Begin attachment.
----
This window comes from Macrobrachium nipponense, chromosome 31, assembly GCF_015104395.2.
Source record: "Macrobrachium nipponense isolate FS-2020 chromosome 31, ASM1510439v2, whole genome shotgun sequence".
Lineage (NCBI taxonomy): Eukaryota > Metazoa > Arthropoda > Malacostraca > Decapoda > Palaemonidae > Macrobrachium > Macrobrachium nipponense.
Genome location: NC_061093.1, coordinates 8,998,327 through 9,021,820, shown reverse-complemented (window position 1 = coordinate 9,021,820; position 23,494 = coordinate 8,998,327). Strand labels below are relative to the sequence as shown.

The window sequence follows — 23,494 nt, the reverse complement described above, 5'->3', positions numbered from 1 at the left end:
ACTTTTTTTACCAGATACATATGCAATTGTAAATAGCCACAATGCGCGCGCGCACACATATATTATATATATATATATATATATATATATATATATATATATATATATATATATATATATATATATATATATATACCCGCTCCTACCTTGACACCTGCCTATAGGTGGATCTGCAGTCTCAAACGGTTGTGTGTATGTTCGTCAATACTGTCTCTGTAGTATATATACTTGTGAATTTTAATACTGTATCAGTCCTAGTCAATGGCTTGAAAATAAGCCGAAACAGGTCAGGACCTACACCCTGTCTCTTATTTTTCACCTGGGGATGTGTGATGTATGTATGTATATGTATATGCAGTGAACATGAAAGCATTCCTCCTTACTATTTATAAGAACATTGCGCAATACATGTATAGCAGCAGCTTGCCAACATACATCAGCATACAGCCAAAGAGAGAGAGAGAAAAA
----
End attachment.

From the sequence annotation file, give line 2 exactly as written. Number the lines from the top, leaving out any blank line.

Source record: "Macrobrachium nipponense isolate FS-2020 chromosome 31, ASM1510439v2, whole genome shotgun sequence".